On World Obesity Day, marked on Friday, the World Health Organization (WHO) urged countries to do more to reverse what is a preventable health crisis.
According to recent data, more than one billion people worldwide are obese, including 650 million adults, 340 million adolescents and 39 million children. With the numbers still increasing, WHO estimates that by 2025, approximately 167 million people will become less healthy because they are overweight or obese.
Impacts of obesity
Overweight and obesity are defined as abnormal or excessive fat accumulation that may impair health. As a disease that impacts most body systems, obesity affects the heart, liver, kidneys, joints, and reproductive system.
To prevent #obesity, people can
✅ limit total fat & sugar intake
✅ increase consumption of fruit, vegetables, pulses, whole grains & nuts
✅ practice regular physical activity
Remember, obesity is PREVENTABLE!
👉https://t.co/SL3Jrz02n8 #WorldObesityDay pic.twitter.com/KIRT97WKOj
— World Health Organization (WHO) (@WHO) March 4, 2022
WHO underlined that obesity also leads to a range of noncommunicable diseases (NCDs), such as type 2 diabetes, cardiovascular disease, hypertension and stroke, various forms of cancer, as well as mental health issues.
According to the UN health agency, people with obesity are also three times more likely to be hospitalized for COVID-19.
Key to prevention: act early
Worldwide obesity has nearly tripled since 1975.
WHO said the key to preventing obesity is to act early. For example, before even considering having a baby, get healthy.
“Good nutrition in pregnancy, followed by exclusive breastfeeding until the age of 6 months and continued breastfeeding until two years and beyond, is best for all infants and young children,” WHO reiterated.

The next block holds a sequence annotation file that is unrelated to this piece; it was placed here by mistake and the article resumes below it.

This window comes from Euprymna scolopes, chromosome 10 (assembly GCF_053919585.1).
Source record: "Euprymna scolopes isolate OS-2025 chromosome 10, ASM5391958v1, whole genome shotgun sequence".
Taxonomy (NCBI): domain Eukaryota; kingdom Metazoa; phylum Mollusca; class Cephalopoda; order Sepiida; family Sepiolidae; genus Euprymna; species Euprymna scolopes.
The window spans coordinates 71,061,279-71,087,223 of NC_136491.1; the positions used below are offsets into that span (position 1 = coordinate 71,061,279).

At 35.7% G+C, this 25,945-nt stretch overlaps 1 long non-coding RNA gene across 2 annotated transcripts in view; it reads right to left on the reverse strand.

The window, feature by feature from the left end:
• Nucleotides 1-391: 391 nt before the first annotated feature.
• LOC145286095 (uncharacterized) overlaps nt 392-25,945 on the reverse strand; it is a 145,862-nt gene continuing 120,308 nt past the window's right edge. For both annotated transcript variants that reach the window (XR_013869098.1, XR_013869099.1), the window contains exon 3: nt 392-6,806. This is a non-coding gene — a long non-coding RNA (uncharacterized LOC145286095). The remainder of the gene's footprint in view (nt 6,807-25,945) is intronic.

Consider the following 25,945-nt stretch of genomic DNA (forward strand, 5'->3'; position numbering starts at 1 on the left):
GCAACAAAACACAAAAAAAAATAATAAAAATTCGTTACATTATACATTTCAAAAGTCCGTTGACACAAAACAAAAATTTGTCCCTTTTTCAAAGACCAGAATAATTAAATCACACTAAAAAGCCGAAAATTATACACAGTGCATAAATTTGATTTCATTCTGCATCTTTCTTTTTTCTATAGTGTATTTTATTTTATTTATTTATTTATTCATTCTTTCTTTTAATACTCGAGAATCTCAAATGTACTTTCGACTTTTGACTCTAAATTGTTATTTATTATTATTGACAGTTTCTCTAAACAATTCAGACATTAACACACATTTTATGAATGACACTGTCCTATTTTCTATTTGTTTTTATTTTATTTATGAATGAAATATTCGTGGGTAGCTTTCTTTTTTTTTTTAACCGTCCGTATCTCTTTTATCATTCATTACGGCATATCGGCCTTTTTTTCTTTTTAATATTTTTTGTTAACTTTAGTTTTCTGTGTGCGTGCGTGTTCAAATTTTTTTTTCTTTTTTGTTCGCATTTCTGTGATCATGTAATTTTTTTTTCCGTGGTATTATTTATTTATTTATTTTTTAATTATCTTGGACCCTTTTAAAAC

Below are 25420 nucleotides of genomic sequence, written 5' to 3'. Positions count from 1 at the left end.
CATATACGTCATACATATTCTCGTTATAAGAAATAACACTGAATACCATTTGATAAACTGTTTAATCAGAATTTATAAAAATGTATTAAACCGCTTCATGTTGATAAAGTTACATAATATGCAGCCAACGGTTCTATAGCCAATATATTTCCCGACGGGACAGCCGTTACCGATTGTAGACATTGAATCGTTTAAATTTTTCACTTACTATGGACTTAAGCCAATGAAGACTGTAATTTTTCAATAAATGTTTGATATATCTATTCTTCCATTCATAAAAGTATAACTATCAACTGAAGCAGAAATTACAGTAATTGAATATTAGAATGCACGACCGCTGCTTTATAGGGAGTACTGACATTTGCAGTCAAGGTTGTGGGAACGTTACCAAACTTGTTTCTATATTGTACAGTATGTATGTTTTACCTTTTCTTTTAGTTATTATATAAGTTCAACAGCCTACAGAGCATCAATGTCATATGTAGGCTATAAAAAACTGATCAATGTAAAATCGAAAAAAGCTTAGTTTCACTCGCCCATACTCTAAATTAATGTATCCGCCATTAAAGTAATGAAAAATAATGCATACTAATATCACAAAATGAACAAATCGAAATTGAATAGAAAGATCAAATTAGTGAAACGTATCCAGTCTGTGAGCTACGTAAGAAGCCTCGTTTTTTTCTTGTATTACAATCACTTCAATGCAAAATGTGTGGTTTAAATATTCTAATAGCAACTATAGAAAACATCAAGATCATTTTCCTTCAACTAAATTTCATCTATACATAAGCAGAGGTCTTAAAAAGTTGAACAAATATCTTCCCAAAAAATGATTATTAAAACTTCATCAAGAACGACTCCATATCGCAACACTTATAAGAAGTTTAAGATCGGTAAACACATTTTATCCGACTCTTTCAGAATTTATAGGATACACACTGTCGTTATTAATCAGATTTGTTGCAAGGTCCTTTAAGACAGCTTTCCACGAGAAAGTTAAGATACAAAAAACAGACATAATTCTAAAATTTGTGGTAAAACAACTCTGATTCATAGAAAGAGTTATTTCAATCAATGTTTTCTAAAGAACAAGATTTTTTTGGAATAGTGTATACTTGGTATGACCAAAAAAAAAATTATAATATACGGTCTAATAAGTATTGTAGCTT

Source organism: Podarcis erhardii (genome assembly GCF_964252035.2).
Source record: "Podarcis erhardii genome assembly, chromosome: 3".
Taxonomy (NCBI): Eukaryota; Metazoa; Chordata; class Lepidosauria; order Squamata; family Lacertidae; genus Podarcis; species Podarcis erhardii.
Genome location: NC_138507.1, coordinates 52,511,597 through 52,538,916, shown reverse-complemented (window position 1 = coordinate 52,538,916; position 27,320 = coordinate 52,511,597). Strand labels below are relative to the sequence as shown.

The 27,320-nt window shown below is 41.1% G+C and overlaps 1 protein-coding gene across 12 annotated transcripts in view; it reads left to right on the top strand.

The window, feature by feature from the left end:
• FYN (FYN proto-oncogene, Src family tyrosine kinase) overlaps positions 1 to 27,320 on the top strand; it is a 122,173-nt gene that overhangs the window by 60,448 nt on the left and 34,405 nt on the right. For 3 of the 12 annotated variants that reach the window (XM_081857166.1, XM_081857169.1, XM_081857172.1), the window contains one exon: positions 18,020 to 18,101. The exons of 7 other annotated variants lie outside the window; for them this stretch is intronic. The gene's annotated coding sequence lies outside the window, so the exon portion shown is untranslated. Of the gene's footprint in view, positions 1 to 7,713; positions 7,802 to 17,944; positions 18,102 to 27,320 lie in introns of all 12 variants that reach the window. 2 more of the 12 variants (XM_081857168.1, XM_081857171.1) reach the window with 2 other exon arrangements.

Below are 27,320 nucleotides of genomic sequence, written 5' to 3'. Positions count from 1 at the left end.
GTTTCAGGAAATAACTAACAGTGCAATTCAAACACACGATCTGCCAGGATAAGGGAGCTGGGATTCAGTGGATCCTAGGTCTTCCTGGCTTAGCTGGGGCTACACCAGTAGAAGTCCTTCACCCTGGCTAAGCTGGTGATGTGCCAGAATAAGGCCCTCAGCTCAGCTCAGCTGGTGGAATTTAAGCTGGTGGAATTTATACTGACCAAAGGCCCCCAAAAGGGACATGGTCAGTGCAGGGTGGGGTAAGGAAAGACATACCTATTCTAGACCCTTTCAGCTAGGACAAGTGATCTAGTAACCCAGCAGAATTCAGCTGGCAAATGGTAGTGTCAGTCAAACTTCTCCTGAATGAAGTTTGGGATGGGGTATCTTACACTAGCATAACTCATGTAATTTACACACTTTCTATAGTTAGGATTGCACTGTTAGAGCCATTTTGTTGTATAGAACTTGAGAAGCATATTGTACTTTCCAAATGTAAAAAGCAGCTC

At the same time, countries need to work together to create a better food environment so that everyone can access and afford a healthy diet.
To achieve that, steps to be taken include restricting the marketing to children of food and drinks high in fats, sugar, and salt, taxing sugary drinks, and providing better access to affordable, healthy food.
Along with changes in diet, WHO also mentioned the need for exercise.
“Cities and towns need to make space for safe walking, cycling, and recreation, and schools need to help households teach children healthy habits from early on.”
WHO continues to address the global obesity crisis by monitoring global trends and prevalence, developing a broad range of guidance to prevent and treat overweight and obesity, and providing support and guidance for countries.
Action plan to stop obesity
Following a request from Member States, the WHO secretariat is also developing an acceleration action plan to stop obesity, tackle the epidemic in high burden countries and catalyze global action. The plan will be discussed at the 76 World Health Assembly to be held in May.